Objective: To analyze the coatings covering esthetic orthodontic wires and the influence of such coatings on bending and frictional properties. Materials and Methods: Four commercially available, coated esthetic archwires were evaluated for their cross-sectional dimensions, surface roughness (Ra), nanomechanical properties (nanohardness, nanoelastic modulus), three-point bending, and static frictional force. Matched, noncoated control wires were also assessed. Results: One of the coated wires had a similar inner core dimension and elasticity compared to the noncoated control wire, and no significant differences between their static frictional forces were observed. The other coated wires had significantly smaller inner cores and lower elasticity compared to the noncoated wires, and one of them showed less static frictional force than the noncoated wire, while the other two coated wires had greater static frictional force compared to their noncoated controls. The dimension and elastic modulus of the inner cores were positively correlated (r=0.640), as were frictional force and total cross-sectional (r=0.761) or inner core (r=0.709) dimension, elastic modulus (r=0.777), nanohardness (r=0.802), and nanoelastic modulus (r=0.926). The external surfaces of the coated wires were rougher than those of their matched controls, and the Ra and frictional force were negatively correlated (r=-0.333). Conclusions: Orthodontic coated wires with small inner alloy cores withstand less force than expected and may be unsuitable for establishing sufficient tooth movement. The frictional force of coated wires is influenced by total cross-section diameter, inner core diameter, nanohardness, nanoelastic modulus, and elastic modulus. (Angle Orthod. 2017;87:610-617).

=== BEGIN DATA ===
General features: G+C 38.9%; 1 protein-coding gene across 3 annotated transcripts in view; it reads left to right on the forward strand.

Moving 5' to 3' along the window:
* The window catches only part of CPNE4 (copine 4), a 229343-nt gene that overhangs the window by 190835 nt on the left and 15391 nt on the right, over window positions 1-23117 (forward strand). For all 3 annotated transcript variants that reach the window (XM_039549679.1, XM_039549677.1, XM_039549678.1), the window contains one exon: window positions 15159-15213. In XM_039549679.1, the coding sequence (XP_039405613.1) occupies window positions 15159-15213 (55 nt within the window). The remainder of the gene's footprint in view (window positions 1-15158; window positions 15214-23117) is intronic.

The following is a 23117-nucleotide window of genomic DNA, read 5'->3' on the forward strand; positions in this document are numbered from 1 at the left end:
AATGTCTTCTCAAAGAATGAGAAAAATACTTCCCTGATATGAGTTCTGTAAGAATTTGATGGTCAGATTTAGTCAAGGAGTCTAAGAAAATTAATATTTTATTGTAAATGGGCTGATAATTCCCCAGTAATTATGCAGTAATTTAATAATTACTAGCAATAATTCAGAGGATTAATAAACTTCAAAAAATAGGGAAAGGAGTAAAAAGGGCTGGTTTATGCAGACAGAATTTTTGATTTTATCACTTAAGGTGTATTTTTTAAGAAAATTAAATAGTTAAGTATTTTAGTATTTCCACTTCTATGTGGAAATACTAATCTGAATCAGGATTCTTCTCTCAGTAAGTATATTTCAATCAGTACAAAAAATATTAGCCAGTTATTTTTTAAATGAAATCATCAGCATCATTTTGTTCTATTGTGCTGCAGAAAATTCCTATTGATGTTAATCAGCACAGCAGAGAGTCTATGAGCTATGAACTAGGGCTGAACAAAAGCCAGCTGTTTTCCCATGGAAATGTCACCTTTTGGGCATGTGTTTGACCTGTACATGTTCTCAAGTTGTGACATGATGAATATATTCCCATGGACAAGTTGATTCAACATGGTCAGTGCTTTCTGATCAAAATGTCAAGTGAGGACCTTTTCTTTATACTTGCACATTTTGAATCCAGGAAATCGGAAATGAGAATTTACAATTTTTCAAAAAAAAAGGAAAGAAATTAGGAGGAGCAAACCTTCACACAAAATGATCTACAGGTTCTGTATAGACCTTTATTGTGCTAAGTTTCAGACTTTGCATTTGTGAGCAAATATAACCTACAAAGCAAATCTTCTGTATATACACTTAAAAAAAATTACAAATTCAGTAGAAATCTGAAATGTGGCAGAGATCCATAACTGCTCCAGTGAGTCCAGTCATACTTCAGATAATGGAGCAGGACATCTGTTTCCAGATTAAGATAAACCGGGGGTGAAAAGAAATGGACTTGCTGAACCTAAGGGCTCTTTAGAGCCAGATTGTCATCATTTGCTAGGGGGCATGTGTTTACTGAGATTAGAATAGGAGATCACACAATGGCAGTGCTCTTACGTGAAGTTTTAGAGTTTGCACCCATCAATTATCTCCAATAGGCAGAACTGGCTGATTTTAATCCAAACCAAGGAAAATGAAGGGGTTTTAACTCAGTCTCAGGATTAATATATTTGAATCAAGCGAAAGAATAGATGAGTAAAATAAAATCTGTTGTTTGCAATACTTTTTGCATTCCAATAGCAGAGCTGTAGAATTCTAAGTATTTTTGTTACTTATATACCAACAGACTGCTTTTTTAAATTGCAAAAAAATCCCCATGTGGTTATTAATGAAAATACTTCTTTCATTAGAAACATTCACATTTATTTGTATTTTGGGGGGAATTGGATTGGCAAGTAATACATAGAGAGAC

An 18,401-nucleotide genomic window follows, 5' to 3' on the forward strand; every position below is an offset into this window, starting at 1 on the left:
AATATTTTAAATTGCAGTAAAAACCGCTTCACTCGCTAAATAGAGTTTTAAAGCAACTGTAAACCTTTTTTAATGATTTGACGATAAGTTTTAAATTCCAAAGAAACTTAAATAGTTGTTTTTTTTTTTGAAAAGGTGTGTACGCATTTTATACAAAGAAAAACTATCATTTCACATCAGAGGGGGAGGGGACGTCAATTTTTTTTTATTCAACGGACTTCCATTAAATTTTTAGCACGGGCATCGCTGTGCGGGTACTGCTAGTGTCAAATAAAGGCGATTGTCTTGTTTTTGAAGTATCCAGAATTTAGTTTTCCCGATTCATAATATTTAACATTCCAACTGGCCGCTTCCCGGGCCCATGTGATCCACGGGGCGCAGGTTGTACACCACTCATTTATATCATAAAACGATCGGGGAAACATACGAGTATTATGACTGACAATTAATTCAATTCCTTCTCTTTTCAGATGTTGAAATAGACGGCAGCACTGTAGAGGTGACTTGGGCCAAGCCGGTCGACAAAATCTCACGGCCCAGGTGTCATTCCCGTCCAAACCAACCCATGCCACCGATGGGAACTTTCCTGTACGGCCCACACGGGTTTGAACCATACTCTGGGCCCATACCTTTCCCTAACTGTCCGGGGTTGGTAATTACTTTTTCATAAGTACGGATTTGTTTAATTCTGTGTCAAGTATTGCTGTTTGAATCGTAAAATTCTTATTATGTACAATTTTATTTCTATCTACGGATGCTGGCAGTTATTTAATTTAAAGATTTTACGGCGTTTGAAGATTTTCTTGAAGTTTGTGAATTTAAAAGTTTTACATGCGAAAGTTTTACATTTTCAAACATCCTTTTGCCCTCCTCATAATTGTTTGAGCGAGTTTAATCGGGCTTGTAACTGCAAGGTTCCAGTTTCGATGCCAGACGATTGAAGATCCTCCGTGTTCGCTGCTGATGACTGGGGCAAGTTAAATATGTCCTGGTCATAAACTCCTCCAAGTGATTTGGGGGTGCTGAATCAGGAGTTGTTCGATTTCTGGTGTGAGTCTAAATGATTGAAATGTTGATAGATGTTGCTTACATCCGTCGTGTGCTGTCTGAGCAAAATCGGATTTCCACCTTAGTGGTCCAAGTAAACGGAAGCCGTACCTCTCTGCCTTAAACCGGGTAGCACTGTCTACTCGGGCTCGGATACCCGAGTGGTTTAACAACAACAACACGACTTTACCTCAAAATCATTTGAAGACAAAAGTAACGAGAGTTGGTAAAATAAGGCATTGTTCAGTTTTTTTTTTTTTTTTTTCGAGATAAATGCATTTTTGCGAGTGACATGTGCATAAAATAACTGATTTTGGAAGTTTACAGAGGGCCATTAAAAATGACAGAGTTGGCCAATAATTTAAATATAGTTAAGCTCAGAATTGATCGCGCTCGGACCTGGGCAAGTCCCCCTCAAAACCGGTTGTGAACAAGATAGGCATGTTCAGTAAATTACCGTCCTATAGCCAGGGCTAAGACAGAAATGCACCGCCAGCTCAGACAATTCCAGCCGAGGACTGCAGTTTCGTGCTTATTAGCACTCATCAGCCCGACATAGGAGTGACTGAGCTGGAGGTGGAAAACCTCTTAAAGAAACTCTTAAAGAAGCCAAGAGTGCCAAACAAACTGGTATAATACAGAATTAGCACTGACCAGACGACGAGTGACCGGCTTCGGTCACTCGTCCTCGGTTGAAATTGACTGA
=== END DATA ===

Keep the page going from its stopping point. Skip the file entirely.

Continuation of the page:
- Cross-sectional dimension
- Mechanical properties